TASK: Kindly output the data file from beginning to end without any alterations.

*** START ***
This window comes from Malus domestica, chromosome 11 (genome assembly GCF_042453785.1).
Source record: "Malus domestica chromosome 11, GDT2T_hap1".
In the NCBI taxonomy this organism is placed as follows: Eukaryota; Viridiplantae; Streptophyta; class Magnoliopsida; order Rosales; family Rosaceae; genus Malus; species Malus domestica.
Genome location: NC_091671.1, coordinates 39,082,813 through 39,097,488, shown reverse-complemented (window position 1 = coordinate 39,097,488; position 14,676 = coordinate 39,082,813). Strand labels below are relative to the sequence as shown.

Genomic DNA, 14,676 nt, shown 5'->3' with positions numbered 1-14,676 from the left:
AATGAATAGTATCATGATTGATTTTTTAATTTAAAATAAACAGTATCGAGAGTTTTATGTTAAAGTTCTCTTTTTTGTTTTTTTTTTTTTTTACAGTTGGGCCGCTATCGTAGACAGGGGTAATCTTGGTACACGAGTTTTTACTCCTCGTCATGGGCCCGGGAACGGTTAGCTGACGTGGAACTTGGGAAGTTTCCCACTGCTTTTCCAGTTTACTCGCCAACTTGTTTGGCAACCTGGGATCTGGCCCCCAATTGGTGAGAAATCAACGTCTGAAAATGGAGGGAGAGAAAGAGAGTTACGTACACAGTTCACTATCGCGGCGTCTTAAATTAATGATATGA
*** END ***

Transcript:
This window comes from Malus domestica, chromosome 11 (genome assembly GCF_042453785.1).
Source record: "Malus domestica chromosome 11, GDT2T_hap1".
In the NCBI taxonomy this organism is placed as follows: Eukaryota; Viridiplantae; Streptophyta; class Magnoliopsida; order Rosales; family Rosaceae; genus Malus; species Malus domestica.
Genome location: NC_091671.1, coordinates 39,082,813 through 39,097,488, shown reverse-complemented (window position 1 = coordinate 39,097,488; position 14,676 = coordinate 39,082,813). Strand labels below are relative to the sequence as shown.

Genomic DNA, 14,676 nt, shown 5'->3' with positions numbered 1-14,676 from the left:
AATGAATAGTATCATGATTGATTTTTTAATTTAAAATAAACAGTATCGAGAGTTTTATGTTAAAGTTCTCTTTTTTGTTTTTTTTTTTTTTTACAGTTGGGCCGCTATCGTAGACAGGGGTAATCTTGGTACACGAGTTTTTACTCCTCGTCATGGGCCCGGGAACGGTTAGCTGACGTGGAACTTGGGAAGTTTCCCACTGCTTTTCCAGTTTACTCGCCAACTTGTTTGGCAACCTGGGATCTGGCCCCCAATTGGTGAGAAATCAACGTCTGAAAATGGAGGGAGAGAAAGAGAGTTACGTACACAGTTCACTATCGCGGCGTCTTAAATTAATGATATGA